What does it take to increase a company’s top line? There are a number of steps you can take, but an increase in targeted sales is the main goal. Does that mean you need to hire better sales reps? Yes, that is an ingredient, but more important is making sure you have effective sales leadership. Your sales leaders are the ones who can help your team achieve greatness. Here’s a guide to effective sales leadership for your company.
The term “sales leadership” can be a bit vague. Many people equate it with sales management, but in fact, they’re not the same. There are a number of differing viewpoints on what sales leadership actually means and how it relates to management, but the most basic way to quantify the difference is this: sales management has the vision. Sales leadership determines how to achieve that vision. In middle market companies, these jobs are often done by the same person
Sales managers set the goals for what your company needs to accomplish. Sales leaders are the ones who figure out what needs to be done to reach those goals. They examine the data and look at where to focus, set direction for clients to be targeted, and determine what sales approaches work and what don’t. Then they drive the team towards not just more sales and higher conversion rates, but higher value clients for each sale and better customer retention. Recognizing that all revenue is not “good” revenue, sales leaders are there to find ways to increase revenue by targeting the right clients.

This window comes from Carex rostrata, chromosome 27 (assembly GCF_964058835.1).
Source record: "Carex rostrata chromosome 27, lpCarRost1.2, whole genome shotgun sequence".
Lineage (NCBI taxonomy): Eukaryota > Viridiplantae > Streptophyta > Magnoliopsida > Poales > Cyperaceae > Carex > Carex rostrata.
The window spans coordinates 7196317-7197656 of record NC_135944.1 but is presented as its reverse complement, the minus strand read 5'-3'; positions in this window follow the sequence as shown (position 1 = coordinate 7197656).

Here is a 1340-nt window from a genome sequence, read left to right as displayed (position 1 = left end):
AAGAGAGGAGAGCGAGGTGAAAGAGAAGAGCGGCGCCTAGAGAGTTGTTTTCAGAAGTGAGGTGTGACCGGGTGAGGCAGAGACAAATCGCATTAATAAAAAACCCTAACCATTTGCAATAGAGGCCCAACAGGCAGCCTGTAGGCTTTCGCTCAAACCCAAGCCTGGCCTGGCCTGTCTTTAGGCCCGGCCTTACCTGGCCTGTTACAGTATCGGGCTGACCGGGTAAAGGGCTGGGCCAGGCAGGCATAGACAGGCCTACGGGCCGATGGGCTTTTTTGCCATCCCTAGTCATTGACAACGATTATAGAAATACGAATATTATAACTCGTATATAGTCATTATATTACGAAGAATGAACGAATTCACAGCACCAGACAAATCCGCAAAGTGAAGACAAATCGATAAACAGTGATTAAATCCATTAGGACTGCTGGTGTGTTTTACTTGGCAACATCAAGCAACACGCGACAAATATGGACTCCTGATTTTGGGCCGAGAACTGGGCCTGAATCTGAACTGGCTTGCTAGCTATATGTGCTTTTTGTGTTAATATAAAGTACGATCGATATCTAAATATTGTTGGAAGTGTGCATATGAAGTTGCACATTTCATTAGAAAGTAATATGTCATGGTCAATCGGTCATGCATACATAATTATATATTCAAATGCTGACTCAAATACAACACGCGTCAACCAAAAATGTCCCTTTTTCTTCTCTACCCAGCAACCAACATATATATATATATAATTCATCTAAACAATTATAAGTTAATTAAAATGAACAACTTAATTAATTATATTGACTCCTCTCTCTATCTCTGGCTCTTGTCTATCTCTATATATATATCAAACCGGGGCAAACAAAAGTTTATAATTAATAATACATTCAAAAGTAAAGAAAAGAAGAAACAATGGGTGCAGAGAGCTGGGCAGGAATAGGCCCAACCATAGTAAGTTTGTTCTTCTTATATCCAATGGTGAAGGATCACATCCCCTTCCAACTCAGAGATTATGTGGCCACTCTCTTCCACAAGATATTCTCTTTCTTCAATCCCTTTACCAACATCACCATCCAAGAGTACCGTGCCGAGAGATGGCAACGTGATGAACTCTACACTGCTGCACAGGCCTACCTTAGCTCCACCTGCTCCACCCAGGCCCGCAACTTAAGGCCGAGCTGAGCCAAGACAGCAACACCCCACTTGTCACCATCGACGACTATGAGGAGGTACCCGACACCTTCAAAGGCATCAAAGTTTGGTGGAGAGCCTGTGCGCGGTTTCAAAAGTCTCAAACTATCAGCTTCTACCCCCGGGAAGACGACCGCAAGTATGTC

Moreover, it’s their job to inspire and motivate the sales team. Ideally, a good sales leader should not just be someone your team has to follow, but someone they want to follow. That leader will inspire them to work harder and help them improve.